A Patient Story In The UK
Libmeldy gene therapy is used for the first time in the UK outside of a clinical trial
Stephanie Sutton | | 2 min read | Opinion
Given that this website is designed for professionals working in development and manufacture, we often focus on the inner workings of the industry – from drug discovery methods to business partnerships and approvals. But sometimes it’s important to feature the patients – just a quick reminder (if ever one was needed) of why you do what you do. In the UK, a patient story being widely reported in the media emphasizes just how ground-breaking gene therapies can be.
Cell and gene therapies have been slow to come to the UK market and have been heavily scrutinized by the UK’s drug spending watchdog, NICE. Take Orchard Therapeutics’ Libmeldy as an example. The gene therapy was approved by the EMA in 2020 to treat the fatal genetic disorder metachromatic leukodystrophy (MLD). In the UK, the drug was then rejected for use by the country’s drug cost watchdog because it was priced at £2.8 million (around $3 million). After negotiations, the UK finally agreed to use the therapy in its healthcare system in February 2022 – and the first child received treatment in the summer.
The child (Teddi Shaw) was 19 months old at the time and now, six months on, is reportedly healthy, happy, and showing no signs of the disease. However, the story is bittersweet. The child’s older sister, Nala, was also diagnosed with MLD, but was not eligible for treatment because she had already developed symptoms of the disease. Her parents are now forced to watch as her condition deteriorates. Life expectancy for MLD is 5–8 years.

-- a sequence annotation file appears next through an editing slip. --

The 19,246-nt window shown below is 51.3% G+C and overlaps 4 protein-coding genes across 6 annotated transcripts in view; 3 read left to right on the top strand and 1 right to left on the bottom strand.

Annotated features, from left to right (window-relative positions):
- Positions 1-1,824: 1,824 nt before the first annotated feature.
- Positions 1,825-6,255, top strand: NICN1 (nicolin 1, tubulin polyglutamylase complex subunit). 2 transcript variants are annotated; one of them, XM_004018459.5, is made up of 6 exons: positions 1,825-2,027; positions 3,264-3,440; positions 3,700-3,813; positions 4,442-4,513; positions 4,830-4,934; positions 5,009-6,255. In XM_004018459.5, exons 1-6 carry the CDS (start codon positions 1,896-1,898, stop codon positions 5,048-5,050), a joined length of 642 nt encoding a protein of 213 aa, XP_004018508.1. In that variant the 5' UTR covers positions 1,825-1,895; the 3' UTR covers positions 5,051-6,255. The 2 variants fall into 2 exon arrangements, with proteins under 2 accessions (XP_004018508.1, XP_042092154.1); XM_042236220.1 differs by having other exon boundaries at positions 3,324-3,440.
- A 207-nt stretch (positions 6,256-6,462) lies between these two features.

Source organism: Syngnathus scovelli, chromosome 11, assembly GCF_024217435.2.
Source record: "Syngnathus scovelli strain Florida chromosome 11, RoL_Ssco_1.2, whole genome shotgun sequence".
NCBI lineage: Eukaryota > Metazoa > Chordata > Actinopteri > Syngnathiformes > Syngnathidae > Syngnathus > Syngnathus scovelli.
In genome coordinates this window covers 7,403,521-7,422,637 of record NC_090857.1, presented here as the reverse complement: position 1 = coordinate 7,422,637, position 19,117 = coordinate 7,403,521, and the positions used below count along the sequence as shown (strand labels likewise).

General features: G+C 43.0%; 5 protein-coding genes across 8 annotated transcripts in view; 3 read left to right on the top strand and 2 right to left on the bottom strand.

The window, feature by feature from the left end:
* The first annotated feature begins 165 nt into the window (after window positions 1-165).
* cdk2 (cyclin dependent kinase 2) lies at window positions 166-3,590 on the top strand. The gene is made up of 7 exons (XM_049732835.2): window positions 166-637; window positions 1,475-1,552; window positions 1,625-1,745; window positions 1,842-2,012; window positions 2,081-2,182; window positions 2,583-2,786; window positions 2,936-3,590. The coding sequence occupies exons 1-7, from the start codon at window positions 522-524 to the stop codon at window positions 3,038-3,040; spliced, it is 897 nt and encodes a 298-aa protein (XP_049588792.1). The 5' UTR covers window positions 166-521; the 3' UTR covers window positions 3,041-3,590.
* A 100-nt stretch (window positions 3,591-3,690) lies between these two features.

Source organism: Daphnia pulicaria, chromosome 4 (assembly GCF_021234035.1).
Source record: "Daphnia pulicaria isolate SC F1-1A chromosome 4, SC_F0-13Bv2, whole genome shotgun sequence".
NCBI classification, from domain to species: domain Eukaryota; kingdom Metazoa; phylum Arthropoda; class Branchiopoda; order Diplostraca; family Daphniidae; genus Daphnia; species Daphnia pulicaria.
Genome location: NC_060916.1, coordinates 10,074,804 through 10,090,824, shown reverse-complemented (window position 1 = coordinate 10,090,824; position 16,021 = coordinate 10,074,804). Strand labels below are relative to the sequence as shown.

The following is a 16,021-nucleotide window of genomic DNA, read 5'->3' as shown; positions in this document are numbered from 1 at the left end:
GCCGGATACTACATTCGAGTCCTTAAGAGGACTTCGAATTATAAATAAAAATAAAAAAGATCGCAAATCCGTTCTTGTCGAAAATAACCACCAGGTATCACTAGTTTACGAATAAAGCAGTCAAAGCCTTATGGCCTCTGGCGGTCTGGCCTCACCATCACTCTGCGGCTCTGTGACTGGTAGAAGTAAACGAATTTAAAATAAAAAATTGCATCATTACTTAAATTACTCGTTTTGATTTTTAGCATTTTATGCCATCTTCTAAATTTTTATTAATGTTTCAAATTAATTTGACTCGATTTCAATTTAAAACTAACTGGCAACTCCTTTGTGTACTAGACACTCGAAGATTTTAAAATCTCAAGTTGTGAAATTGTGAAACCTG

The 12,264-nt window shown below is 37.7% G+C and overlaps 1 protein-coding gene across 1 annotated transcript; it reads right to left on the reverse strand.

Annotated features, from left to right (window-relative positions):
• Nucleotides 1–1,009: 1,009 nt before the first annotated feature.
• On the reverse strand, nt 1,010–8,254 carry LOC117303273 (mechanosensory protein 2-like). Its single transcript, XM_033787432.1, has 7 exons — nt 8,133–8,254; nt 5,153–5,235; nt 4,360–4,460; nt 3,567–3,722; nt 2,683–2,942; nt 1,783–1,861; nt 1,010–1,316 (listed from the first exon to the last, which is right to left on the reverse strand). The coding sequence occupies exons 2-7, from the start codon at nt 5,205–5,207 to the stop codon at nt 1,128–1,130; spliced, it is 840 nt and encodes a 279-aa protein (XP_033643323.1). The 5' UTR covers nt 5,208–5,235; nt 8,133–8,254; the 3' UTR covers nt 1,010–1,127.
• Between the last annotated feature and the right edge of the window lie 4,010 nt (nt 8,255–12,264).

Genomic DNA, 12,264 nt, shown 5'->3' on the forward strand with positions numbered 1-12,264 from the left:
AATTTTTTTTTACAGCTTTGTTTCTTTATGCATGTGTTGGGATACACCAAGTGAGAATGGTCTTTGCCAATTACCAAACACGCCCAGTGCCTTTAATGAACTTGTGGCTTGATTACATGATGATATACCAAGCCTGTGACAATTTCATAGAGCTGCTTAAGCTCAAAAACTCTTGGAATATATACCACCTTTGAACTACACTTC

MLD results in the build up of sulfatides in the brain and other parts of the body, with patients eventually losing the ability to walk, talk, and interact.
We don’t yet know the full long-term effects of Libmeldy, but children who received the therapy in a clinical trial are reportedly doing well, including a boy, Joe Elson, who received the therapy in 2014. In a similar case to Teddi, Joe was diagnosed alongside his older sister – when she began showing symptoms.
Gene therapies certainly save lives, but there is work to be done. With respect to MLD, children need to be diagnosed much earlier. And although the benefits of such a therapy absolutely justify the high price tag, it doesn’t change the fact that healthcare systems across the world are cash-starved. The industry must find a way to bring down costs to prevent any further delays in patients receiving treatment.